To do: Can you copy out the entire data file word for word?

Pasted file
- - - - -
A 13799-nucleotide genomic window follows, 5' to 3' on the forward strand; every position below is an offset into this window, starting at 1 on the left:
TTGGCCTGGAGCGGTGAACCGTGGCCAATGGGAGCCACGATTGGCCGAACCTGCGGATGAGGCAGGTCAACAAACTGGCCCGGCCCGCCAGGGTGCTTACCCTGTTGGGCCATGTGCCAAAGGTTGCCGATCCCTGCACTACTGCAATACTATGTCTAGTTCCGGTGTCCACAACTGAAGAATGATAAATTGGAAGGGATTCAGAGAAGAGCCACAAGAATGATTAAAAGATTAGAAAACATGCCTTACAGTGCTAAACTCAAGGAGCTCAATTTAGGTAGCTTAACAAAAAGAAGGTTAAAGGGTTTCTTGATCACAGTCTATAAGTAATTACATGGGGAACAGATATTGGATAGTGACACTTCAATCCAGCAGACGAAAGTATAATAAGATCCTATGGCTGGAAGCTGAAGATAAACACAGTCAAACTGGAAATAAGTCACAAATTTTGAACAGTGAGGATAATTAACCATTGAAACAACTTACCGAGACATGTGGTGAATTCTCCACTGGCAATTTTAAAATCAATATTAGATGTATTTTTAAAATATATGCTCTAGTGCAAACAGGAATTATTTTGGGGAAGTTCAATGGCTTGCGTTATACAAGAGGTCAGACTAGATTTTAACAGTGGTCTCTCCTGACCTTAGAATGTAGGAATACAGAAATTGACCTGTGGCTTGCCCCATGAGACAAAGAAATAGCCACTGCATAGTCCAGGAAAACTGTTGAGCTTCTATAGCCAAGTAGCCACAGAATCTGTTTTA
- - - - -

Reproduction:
A 13799-nucleotide genomic window follows, 5' to 3' on the forward strand; every position below is an offset into this window, starting at 1 on the left:
TTGGCCTGGAGCGGTGAACCGTGGCCAATGGGAGCCACGATTGGCCGAACCTGCGGATGAGGCAGGTCAACAAACTGGCCCGGCCCGCCAGGGTGCTTACCCTGTTGGGCCATGTGCCAAAGGTTGCCGATCCCTGCACTACTGCAATACTATGTCTAGTTCCGGTGTCCACAACTGAAGAATGATAAATTGGAAGGGATTCAGAGAAGAGCCACAAGAATGATTAAAAGATTAGAAAACATGCCTTACAGTGCTAAACTCAAGGAGCTCAATTTAGGTAGCTTAACAAAAAGAAGGTTAAAGGGTTTCTTGATCACAGTCTATAAGTAATTACATGGGGAACAGATATTGGATAGTGACACTTCAATCCAGCAGACGAAAGTATAATAAGATCCTATGGCTGGAAGCTGAAGATAAACACAGTCAAACTGGAAATAAGTCACAAATTTTGAACAGTGAGGATAATTAACCATTGAAACAACTTACCGAGACATGTGGTGAATTCTCCACTGGCAATTTTAAAATCAATATTAGATGTATTTTTAAAATATATGCTCTAGTGCAAACAGGAATTATTTTGGGGAAGTTCAATGGCTTGCGTTATACAAGAGGTCAGACTAGATTTTAACAGTGGTCTCTCCTGACCTTAGAATGTAGGAATACAGAAATTGACCTGTGGCTTGCCCCATGAGACAAAGAAATAGCCACTGCATAGTCCAGGAAAACTGTTGAGCTTCTATAGCCAAGTAGCCACAGAATCTGTTTTA